I’ve written a book entitled Learning to Pray. This blog is called Learning to Pray. Yet am I really learning to pray? Am I still working on it? Am I putting enough effort into growing in faith?
On Sunday Pastor Mark spoke about going from a cognitive understanding of faith to a true heartfelt faith, the concept that in order to get true faith we must first “yearn to yearn” for God. We must want Him; we must want to believe. We must understand the difference between having doctrine and living doctrine.
I was reading a Jewish website (aish.com) where a reader wrote asking the rabbi how to have faith. Here’s part of the response:
A young man, a congregant of our synagogue stood spellbound as he watched my brother-in-law Rabbi Shloime, of blessed memory, totally absorbed in and transported by the experience of prayer. At the conclusion of the services, he approached Rabbi Shloime and asked him how one can access the remarkable level of connection and faith that he had witnessed. Rabbi Shloime replied "with a lot of hard work."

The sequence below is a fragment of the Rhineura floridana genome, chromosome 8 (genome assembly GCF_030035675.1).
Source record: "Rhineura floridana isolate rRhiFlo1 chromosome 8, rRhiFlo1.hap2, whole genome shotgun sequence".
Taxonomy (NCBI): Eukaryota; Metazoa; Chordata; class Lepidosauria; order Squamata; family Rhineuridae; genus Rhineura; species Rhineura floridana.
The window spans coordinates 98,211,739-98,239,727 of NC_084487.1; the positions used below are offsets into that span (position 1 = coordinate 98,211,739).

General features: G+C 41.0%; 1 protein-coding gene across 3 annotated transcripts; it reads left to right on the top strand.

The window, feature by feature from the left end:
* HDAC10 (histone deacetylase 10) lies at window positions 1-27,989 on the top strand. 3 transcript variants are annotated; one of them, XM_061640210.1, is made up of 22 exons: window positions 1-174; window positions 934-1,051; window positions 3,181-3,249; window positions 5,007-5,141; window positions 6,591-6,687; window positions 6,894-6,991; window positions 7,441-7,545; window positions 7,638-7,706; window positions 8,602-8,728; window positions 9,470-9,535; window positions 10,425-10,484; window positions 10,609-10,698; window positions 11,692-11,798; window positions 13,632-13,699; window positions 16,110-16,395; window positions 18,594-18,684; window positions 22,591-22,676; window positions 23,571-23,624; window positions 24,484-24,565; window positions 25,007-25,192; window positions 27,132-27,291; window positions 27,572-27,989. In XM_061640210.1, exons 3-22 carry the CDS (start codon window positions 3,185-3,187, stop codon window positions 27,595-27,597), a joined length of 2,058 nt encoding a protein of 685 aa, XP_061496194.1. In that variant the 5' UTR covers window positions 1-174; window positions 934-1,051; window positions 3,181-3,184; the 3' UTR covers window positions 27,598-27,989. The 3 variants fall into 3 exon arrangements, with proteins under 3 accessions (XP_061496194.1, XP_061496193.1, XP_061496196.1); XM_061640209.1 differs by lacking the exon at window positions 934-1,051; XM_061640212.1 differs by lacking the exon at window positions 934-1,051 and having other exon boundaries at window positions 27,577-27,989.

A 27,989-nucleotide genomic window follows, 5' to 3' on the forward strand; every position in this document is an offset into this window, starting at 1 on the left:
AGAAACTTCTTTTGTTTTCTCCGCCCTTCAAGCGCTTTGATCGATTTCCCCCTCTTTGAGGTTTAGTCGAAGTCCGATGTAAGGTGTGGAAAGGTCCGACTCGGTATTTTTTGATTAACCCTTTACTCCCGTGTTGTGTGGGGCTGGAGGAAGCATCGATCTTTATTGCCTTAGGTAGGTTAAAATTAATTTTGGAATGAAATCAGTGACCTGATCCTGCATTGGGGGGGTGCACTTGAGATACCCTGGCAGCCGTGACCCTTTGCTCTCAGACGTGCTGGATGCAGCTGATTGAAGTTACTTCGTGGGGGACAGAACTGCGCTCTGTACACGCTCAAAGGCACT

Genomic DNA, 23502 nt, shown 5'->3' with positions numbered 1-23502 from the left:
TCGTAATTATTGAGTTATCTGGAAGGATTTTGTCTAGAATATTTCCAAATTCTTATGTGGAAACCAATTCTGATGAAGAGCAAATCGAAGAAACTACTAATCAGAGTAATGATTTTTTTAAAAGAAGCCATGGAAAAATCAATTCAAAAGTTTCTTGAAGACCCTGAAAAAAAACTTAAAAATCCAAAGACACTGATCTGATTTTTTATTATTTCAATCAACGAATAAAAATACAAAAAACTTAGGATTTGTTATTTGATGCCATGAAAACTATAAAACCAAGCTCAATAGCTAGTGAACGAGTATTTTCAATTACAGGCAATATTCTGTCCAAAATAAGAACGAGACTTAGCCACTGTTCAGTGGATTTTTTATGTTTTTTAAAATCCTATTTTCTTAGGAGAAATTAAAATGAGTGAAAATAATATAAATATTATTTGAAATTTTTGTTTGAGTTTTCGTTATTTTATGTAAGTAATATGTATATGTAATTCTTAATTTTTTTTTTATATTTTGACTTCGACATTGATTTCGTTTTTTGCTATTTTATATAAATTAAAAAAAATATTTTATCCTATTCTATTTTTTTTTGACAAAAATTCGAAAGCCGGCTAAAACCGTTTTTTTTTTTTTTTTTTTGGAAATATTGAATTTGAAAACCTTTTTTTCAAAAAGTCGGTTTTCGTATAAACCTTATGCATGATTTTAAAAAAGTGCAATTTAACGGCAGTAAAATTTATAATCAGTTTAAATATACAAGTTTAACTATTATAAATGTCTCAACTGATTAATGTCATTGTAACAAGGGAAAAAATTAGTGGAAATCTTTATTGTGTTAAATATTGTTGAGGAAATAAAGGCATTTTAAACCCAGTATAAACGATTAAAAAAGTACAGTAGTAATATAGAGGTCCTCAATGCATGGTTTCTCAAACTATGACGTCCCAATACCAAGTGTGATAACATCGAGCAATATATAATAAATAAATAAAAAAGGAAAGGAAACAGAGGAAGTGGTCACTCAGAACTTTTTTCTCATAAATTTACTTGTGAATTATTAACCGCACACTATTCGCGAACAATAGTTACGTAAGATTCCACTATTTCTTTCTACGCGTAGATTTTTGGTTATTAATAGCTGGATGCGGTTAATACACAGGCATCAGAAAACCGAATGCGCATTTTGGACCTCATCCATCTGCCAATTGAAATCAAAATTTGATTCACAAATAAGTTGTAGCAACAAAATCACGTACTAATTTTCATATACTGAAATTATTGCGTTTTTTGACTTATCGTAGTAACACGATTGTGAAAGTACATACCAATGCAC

Most of us erroneously assume that the most important things in life such as spirituality, love, creative inspiration, etc., should be spontaneous -- a flash, a gift, a bestowal. We are a culture that is paying dearly for the terribly misguided romantic notion that relationships can be engaged and based on the "love at first sight" premise. We believe that creative endeavor can be successfully negotiated by a mere flash of inspiration, without the requisite input of toil.
I am not surprised by this response. Anyone who wants something badly enough must learn that hard work will be required. Yes, faith is a gift, a blessing bestowed on us through the grace of God. And how do we work toward that kind of true heartfelt faith? We pray. We pray, we read Scripture, and we pray some more. We find stillness and listen for God. How can He deny a struggling soul who truly wants faith and works hard for it?